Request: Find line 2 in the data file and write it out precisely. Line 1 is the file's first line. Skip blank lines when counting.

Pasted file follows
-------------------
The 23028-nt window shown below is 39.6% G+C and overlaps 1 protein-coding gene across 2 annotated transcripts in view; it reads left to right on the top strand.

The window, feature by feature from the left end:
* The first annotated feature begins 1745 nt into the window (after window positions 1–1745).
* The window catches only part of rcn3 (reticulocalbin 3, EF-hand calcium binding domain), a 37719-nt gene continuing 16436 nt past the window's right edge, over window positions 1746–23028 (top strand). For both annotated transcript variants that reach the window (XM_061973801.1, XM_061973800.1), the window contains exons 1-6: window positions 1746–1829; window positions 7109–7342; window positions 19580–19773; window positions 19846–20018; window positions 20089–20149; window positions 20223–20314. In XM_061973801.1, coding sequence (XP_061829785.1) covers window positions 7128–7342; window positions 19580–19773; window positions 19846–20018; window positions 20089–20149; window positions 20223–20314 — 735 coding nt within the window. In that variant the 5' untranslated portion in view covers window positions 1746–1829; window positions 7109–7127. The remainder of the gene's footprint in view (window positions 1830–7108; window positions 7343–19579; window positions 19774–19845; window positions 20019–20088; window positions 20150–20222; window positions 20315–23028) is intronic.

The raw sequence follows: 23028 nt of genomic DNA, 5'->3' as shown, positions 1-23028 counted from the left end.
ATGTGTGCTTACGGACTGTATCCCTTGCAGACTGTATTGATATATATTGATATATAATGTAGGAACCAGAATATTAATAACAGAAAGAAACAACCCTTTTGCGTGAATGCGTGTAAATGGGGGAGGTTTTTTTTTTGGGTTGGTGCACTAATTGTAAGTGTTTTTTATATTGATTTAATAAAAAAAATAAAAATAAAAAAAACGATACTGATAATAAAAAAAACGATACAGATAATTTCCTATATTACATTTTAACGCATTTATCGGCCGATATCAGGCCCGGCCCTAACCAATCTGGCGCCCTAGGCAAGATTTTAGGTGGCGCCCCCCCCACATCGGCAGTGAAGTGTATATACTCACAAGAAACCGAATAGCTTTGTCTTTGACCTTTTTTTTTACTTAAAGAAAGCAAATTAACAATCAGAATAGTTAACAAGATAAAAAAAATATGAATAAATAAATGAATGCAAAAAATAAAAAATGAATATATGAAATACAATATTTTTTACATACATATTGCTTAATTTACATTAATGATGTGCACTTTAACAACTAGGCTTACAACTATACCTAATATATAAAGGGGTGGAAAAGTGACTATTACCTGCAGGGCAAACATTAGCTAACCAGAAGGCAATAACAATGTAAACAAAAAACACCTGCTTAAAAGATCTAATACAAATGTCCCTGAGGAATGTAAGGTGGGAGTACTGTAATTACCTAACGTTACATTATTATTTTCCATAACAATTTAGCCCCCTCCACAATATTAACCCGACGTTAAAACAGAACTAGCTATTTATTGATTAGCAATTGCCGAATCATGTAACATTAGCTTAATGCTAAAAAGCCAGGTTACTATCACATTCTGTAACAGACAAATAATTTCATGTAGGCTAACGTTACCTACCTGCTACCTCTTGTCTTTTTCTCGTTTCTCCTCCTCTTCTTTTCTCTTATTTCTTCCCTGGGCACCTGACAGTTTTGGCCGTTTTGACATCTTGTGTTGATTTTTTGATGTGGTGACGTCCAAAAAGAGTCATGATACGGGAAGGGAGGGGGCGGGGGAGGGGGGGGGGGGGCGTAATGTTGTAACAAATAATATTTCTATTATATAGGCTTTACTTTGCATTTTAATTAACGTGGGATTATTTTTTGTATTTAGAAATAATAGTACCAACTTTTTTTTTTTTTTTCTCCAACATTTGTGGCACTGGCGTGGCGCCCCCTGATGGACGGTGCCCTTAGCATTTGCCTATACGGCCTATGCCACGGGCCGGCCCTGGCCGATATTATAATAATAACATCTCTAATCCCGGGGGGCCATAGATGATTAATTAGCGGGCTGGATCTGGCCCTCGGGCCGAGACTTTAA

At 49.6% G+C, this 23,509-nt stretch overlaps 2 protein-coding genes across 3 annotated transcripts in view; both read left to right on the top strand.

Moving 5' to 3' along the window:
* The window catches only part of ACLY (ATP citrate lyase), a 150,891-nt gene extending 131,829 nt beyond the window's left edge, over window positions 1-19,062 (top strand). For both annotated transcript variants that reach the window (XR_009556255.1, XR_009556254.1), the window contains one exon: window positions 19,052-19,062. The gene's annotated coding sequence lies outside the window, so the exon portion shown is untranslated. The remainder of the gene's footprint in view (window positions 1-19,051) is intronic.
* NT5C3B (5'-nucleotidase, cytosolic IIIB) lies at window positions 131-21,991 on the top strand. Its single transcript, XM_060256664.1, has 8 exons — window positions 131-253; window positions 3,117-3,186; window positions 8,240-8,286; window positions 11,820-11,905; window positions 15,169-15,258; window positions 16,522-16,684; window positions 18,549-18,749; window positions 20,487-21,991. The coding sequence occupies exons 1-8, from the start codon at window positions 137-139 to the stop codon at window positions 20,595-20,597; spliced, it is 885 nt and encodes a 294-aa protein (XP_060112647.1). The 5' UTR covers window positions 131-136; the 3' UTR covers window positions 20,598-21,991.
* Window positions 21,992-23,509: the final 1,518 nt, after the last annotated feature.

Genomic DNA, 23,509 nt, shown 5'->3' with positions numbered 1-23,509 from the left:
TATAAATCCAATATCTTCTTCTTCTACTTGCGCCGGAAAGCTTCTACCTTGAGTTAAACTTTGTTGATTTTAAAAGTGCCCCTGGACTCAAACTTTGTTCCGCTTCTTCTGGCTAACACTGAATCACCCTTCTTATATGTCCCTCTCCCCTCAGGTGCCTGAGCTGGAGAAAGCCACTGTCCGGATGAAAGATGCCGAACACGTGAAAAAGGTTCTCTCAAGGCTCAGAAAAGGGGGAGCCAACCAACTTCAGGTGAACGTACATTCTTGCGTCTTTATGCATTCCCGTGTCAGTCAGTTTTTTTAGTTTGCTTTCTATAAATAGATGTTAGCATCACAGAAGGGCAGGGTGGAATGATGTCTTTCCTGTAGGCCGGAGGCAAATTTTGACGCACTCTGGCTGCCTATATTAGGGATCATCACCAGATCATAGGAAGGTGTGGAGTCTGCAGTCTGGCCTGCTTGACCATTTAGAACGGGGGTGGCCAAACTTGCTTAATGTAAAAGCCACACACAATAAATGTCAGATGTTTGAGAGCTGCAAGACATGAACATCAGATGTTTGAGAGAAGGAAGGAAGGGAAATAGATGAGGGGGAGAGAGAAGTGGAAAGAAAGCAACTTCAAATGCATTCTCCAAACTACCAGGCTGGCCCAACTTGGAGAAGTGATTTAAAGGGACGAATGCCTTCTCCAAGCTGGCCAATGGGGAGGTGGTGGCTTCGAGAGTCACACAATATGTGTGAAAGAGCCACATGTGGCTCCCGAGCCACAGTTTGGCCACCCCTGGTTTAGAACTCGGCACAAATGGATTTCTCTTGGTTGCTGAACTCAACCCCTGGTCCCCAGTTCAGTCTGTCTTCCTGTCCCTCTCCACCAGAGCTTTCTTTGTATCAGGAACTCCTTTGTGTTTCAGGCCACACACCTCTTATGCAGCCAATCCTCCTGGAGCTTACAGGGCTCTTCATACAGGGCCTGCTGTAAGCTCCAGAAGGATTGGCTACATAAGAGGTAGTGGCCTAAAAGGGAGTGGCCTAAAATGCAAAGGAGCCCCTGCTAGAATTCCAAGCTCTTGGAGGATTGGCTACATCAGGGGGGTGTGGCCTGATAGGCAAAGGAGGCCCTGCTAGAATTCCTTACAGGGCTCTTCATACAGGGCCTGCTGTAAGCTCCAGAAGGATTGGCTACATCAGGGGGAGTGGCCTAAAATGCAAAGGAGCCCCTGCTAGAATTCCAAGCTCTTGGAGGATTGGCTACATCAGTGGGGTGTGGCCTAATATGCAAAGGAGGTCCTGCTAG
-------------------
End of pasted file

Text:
The window, feature by feature from the left end: